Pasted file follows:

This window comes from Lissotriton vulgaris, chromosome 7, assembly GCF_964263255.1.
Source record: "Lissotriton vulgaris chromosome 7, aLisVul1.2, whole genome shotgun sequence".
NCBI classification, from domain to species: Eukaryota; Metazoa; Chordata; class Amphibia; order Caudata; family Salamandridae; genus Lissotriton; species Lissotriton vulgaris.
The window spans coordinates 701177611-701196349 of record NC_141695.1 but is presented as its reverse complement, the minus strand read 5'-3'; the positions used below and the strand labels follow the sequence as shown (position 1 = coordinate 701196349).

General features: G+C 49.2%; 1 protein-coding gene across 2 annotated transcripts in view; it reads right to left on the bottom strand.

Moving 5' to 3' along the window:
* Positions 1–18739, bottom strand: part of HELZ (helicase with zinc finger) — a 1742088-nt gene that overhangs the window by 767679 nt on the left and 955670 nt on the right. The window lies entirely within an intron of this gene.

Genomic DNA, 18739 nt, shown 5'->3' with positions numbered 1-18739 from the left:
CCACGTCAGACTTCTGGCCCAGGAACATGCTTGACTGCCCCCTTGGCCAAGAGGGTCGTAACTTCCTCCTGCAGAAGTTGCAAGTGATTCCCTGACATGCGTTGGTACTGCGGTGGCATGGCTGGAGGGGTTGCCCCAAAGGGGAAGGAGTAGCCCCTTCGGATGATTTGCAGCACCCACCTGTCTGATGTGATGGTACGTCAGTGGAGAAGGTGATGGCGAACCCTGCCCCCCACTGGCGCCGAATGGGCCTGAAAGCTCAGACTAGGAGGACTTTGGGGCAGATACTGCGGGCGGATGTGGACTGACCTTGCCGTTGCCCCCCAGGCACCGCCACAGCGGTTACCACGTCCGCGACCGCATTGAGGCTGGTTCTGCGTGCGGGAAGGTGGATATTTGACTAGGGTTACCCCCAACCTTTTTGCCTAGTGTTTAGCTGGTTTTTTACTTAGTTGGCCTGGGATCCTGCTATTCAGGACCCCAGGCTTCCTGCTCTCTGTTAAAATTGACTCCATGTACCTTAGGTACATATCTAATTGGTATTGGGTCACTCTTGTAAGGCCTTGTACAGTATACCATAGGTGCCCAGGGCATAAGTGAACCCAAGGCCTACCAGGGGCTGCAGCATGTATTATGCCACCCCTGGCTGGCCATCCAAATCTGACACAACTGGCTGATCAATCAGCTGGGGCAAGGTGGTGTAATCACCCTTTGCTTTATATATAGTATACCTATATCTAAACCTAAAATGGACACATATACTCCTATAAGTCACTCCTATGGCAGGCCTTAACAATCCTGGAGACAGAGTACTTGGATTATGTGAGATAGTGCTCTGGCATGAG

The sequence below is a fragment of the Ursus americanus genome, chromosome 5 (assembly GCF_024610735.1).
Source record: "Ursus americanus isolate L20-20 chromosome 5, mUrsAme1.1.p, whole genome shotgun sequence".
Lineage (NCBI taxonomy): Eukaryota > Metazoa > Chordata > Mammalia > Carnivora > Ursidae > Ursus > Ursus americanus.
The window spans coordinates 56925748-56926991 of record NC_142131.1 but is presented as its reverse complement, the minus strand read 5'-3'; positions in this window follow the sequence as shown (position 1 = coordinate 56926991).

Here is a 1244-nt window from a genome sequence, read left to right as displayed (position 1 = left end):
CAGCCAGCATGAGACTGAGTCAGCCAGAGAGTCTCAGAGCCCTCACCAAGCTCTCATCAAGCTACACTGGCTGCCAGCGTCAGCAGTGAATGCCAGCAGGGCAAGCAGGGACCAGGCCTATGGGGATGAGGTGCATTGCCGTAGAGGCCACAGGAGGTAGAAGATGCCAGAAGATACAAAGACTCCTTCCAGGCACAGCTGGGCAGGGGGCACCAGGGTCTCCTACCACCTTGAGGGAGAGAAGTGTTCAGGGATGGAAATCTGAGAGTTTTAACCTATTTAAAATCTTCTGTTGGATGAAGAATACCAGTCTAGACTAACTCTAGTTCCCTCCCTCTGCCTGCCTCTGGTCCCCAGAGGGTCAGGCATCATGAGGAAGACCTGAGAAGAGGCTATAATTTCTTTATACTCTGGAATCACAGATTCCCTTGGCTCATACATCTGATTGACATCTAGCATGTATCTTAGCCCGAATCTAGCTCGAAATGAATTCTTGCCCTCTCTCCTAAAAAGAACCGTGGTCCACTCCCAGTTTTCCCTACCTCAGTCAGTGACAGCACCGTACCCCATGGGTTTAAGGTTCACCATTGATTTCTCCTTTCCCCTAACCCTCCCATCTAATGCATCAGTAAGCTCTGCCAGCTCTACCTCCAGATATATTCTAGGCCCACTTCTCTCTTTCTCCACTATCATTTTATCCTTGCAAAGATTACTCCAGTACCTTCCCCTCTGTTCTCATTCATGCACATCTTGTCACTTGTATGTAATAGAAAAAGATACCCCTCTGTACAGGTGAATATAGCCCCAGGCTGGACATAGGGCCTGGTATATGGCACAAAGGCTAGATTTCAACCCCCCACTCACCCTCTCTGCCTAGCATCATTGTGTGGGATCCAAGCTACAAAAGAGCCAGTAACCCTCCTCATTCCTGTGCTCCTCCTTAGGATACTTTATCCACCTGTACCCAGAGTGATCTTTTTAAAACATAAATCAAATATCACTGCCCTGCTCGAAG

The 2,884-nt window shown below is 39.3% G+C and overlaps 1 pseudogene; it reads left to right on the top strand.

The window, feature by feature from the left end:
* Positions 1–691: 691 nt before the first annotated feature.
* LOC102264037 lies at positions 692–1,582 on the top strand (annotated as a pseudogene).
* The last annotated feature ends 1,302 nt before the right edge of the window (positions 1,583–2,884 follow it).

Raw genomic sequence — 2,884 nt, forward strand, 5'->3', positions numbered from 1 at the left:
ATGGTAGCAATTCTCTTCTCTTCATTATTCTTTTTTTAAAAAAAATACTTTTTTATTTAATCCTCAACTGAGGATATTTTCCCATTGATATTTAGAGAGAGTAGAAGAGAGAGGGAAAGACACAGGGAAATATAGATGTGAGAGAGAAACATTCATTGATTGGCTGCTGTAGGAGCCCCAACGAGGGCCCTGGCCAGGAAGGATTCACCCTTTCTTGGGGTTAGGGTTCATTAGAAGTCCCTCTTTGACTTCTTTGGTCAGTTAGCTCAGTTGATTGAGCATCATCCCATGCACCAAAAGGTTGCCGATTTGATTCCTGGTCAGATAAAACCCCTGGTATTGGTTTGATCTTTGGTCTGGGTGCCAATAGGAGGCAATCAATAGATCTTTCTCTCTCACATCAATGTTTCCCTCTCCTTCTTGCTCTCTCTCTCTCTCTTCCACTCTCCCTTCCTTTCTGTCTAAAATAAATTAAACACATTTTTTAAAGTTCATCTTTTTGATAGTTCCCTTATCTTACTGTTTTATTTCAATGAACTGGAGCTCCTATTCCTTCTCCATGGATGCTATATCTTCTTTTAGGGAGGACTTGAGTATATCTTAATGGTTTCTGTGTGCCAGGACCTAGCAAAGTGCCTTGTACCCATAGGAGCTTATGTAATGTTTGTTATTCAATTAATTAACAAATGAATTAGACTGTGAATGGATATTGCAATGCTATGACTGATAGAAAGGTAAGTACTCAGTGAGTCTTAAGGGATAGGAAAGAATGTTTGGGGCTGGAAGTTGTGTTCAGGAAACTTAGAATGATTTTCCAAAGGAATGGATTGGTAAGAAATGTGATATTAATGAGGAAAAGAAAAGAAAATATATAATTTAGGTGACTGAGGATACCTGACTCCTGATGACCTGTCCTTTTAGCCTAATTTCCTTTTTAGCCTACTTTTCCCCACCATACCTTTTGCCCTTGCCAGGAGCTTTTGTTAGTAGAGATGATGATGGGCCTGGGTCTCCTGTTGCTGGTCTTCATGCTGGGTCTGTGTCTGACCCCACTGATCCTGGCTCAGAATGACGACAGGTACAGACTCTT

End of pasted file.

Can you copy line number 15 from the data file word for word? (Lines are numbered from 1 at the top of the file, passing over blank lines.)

CAGCCAGCATGAGACTGAGTCAGCCAGAGAGTCTCAGAGCCCTCACCAAGCTCTCATCAAGCTACACTGGCTGCCAGCGTCAGCAGTGAATGCCAGCAGGGCAAGCAGGGACCAGGCCTATGGGGATGAGGTGCATTGCCGTAGAGGCCACAGGAGGTAGAAGATGCCAGAAGATACAAAGACTCCTTCCAGGCACAGCTGGGCAGGGGGCACCAGGGTCTCCTACCACCTTGAGGGAGAGAAGTGTTCAGGGATGGAAATCTGAGAGTTTTAACCTATTTAAAATCTTCTGTTGGATGAAGAATACCAGTCTAGACTAACTCTAGTTCCCTCCCTCTGCCTGCCTCTGGTCCCCAGAGGGTCAGGCATCATGAGGAAGACCTGAGAAGAGGCTATAATTTCTTTATACTCTGGAATCACAGATTCCCTTGGCTCATACATCTGATTGACATCTAGCATGTATCTTAGCCCGAATCTAGCTCGAAATGAATTCTTGCCCTCTCTCCTAAAAAGAACCGTGGTCCACTCCCAGTTTTCCCTACCTCAGTCAGTGACAGCACCGTACCCCATGGGTTTAAGGTTCACCATTGATTTCTCCTTTCCCCTAACCCTCCCATCTAATGCATCAGTAAGCTCTGCCAGCTCTACCTCCAGATATATTCTAGGCCCACTTCTCTCTTTCTCCACTATCATTTTATCCTTGCAAAGATTACTCCAGTACCTTCCCCTCTGTTCTCATTCATGCACATCTTGTCACTTGTATGTAATAGAAAAAGATACCCCTCTGTACAGGTGAATATAGCCCCAGGCTGGACATAGGGCCTGGTATATGGCACAAAGGCTAGATTTCAACCCCCCACTCACCCTCTCTGCCTAGCATCATTGTGTGGGATCCAAGCTACAAAAGAGCCAGTAACCCTCCTCATTCCTGTGCTCCTCCTTAGGATACTTTATCCACCTGTACCCAGAGTGATCTTTTTAAAACATAAATCAAATATCACTGCCCTGCTCGAAG